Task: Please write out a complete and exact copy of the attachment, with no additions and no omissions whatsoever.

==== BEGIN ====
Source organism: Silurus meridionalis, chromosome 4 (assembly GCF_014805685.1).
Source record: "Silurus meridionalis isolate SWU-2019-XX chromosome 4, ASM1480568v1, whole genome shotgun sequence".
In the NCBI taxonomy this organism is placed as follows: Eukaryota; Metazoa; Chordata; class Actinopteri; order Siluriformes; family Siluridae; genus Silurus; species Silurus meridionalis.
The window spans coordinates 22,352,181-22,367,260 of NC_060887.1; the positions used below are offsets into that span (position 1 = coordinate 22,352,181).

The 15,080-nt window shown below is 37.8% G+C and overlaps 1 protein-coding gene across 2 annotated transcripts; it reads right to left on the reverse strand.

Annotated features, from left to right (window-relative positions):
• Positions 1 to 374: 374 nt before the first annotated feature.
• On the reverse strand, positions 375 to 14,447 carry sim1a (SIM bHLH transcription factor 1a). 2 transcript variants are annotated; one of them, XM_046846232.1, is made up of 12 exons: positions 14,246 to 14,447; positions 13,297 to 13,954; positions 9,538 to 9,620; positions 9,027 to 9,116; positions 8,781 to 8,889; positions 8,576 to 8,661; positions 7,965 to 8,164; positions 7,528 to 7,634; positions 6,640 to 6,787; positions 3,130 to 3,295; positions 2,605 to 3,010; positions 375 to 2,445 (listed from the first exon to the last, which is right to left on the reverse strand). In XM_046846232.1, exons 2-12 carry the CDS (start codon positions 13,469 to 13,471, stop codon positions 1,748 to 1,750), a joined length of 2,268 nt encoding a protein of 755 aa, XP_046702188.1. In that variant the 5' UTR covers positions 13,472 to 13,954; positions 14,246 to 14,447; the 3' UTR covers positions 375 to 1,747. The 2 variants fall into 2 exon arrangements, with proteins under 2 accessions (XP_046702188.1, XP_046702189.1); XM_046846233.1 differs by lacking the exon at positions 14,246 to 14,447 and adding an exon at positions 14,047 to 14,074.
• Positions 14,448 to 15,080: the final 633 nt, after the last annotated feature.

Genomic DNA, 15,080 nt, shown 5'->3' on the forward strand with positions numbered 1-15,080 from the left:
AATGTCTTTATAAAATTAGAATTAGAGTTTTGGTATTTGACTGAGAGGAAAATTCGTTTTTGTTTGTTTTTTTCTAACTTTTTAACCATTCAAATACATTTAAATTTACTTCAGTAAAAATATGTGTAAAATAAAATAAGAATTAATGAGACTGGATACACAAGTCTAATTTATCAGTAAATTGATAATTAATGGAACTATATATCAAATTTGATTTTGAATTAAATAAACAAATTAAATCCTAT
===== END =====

Source organism: Silurus meridionalis, chromosome 4 (assembly GCF_014805685.1).
Source record: "Silurus meridionalis isolate SWU-2019-XX chromosome 4, ASM1480568v1, whole genome shotgun sequence".
In the NCBI taxonomy this organism is placed as follows: Eukaryota; Metazoa; Chordata; class Actinopteri; order Siluriformes; family Siluridae; genus Silurus; species Silurus meridionalis.
The window spans coordinates 22,352,181-22,367,260 of NC_060887.1; the positions used below are offsets into that span (position 1 = coordinate 22,352,181).

The 15,080-nt window shown below is 37.8% G+C and overlaps 1 protein-coding gene across 2 annotated transcripts; it reads right to left on the reverse strand.

Annotated features, from left to right (window-relative positions):
• Positions 1 to 374: 374 nt before the first annotated feature.
• On the reverse strand, positions 375 to 14,447 carry sim1a (SIM bHLH transcription factor 1a). 2 transcript variants are annotated; one of them, XM_046846232.1, is made up of 12 exons: positions 14,246 to 14,447; positions 13,297 to 13,954; positions 9,538 to 9,620; positions 9,027 to 9,116; positions 8,781 to 8,889; positions 8,576 to 8,661; positions 7,965 to 8,164; positions 7,528 to 7,634; positions 6,640 to 6,787; positions 3,130 to 3,295; positions 2,605 to 3,010; positions 375 to 2,445 (listed from the first exon to the last, which is right to left on the reverse strand). In XM_046846232.1, exons 2-12 carry the CDS (start codon positions 13,469 to 13,471, stop codon positions 1,748 to 1,750), a joined length of 2,268 nt encoding a protein of 755 aa, XP_046702188.1. In that variant the 5' UTR covers positions 13,472 to 13,954; positions 14,246 to 14,447; the 3' UTR covers positions 375 to 1,747. The 2 variants fall into 2 exon arrangements, with proteins under 2 accessions (XP_046702188.1, XP_046702189.1); XM_046846233.1 differs by lacking the exon at positions 14,246 to 14,447 and adding an exon at positions 14,047 to 14,074.
• Positions 14,448 to 15,080: the final 633 nt, after the last annotated feature.

Genomic DNA, 15,080 nt, shown 5'->3' on the forward strand with positions numbered 1-15,080 from the left:
AATGTCTTTATAAAATTAGAATTAGAGTTTTGGTATTTGACTGAGAGGAAAATTCGTTTTTGTTTGTTTTTTTCTAACTTTTTAACCATTCAAATACATTTAAATTTACTTCAGTAAAAATATGTGTAAAATAAAATAAGAATTAATGAGACTGGATACACAAGTCTAATTTATCAGTAAATTGATAATTAATGGAACTATATATCAAATTTGATTTTGAATTAAATAAACAAATTAAATCCTAT